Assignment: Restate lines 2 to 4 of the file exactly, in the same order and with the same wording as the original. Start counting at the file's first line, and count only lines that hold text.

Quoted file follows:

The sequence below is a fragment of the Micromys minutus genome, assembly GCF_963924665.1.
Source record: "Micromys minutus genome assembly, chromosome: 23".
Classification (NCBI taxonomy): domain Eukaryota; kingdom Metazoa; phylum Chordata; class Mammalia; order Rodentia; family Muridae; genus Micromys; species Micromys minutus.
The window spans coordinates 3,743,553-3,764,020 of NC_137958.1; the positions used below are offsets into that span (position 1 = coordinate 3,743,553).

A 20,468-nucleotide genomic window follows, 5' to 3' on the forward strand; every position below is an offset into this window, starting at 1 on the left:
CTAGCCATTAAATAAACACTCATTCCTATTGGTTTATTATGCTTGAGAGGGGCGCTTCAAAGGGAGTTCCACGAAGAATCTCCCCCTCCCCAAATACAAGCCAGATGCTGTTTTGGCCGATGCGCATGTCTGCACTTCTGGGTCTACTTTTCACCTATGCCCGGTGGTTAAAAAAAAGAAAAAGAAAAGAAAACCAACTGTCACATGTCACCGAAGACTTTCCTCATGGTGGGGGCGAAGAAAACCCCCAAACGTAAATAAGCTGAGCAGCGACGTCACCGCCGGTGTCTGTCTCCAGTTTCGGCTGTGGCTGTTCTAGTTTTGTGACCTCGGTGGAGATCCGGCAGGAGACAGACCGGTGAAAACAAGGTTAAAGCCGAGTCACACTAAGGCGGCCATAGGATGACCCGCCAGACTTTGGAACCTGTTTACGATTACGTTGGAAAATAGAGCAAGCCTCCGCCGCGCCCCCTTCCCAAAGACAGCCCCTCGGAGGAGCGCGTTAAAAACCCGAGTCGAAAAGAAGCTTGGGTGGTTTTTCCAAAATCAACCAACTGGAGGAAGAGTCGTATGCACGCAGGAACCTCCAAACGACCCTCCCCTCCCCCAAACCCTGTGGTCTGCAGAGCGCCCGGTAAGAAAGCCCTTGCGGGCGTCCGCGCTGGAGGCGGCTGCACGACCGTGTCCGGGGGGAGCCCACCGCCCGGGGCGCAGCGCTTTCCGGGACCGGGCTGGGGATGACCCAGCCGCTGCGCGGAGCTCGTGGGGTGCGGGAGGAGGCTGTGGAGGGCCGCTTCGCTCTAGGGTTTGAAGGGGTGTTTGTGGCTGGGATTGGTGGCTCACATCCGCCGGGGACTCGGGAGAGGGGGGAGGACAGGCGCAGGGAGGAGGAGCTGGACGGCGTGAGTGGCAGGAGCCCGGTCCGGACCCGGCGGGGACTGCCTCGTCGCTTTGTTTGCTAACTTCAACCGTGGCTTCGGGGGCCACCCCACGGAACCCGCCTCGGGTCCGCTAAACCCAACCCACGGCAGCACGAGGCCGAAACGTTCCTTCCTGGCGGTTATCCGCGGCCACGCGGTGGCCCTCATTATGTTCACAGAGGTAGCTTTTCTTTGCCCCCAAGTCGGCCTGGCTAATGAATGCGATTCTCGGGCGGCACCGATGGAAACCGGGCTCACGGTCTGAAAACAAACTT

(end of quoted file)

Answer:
Source record: "Micromys minutus genome assembly, chromosome: 23".
Classification (NCBI taxonomy): domain Eukaryota; kingdom Metazoa; phylum Chordata; class Mammalia; order Rodentia; family Muridae; genus Micromys; species Micromys minutus.
The window spans coordinates 3,743,553-3,764,020 of NC_137958.1; the positions used below are offsets into that span (position 1 = coordinate 3,743,553).